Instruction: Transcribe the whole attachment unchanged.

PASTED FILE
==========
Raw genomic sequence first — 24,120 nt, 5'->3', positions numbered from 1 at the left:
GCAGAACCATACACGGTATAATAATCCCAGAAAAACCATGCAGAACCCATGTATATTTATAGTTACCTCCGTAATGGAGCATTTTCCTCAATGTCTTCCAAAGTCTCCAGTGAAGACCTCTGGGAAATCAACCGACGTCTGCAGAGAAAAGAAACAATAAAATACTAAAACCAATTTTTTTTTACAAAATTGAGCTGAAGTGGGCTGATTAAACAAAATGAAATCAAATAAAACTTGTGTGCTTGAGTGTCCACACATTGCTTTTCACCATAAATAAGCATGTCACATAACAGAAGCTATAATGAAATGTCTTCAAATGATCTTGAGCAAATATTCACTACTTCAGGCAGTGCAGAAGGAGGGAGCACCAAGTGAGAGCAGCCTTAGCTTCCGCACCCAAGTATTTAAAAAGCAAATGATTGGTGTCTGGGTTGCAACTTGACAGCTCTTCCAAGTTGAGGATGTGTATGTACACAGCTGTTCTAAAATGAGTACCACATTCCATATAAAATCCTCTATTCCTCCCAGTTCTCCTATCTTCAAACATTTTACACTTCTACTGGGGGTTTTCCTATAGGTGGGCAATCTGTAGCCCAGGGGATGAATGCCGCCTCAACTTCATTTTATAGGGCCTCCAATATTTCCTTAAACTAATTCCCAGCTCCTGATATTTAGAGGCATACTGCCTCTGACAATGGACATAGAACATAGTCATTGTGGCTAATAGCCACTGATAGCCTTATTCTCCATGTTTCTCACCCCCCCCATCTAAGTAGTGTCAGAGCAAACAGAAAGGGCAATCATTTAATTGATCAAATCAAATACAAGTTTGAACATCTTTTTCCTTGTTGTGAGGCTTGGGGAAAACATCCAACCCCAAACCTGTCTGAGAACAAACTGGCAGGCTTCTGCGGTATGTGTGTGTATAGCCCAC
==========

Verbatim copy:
Raw genomic sequence first — 24,120 nt, 5'->3', positions numbered from 1 at the left:
GCAGAACCATACACGGTATAATAATCCCAGAAAAACCATGCAGAACCCATGTATATTTATAGTTACCTCCGTAATGGAGCATTTTCCTCAATGTCTTCCAAAGTCTCCAGTGAAGACCTCTGGGAAATCAACCGACGTCTGCAGAGAAAAGAAACAATAAAATACTAAAACCAATTTTTTTTTACAAAATTGAGCTGAAGTGGGCTGATTAAACAAAATGAAATCAAATAAAACTTGTGTGCTTGAGTGTCCACACATTGCTTTTCACCATAAATAAGCATGTCACATAACAGAAGCTATAATGAAATGTCTTCAAATGATCTTGAGCAAATATTCACTACTTCAGGCAGTGCAGAAGGAGGGAGCACCAAGTGAGAGCAGCCTTAGCTTCCGCACCCAAGTATTTAAAAAGCAAATGATTGGTGTCTGGGTTGCAACTTGACAGCTCTTCCAAGTTGAGGATGTGTATGTACACAGCTGTTCTAAAATGAGTACCACATTCCATATAAAATCCTCTATTCCTCCCAGTTCTCCTATCTTCAAACATTTTACACTTCTACTGGGGGTTTTCCTATAGGTGGGCAATCTGTAGCCCAGGGGATGAATGCCGCCTCAACTTCATTTTATAGGGCCTCCAATATTTCCTTAAACTAATTCCCAGCTCCTGATATTTAGAGGCATACTGCCTCTGACAATGGACATAGAACATAGTCATTGTGGCTAATAGCCACTGATAGCCTTATTCTCCATGTTTCTCACCCCCCCCATCTAAGTAGTGTCAGAGCAAACAGAAAGGGCAATCATTTAATTGATCAAATCAAATACAAGTTTGAACATCTTTTTCCTTGTTGTGAGGCTTGGGGAAAACATCCAACCCCAAACCTGTCTGAGAACAAACTGGCAGGCTTCTGCGGTATGTGTGTGTATAGCCCAC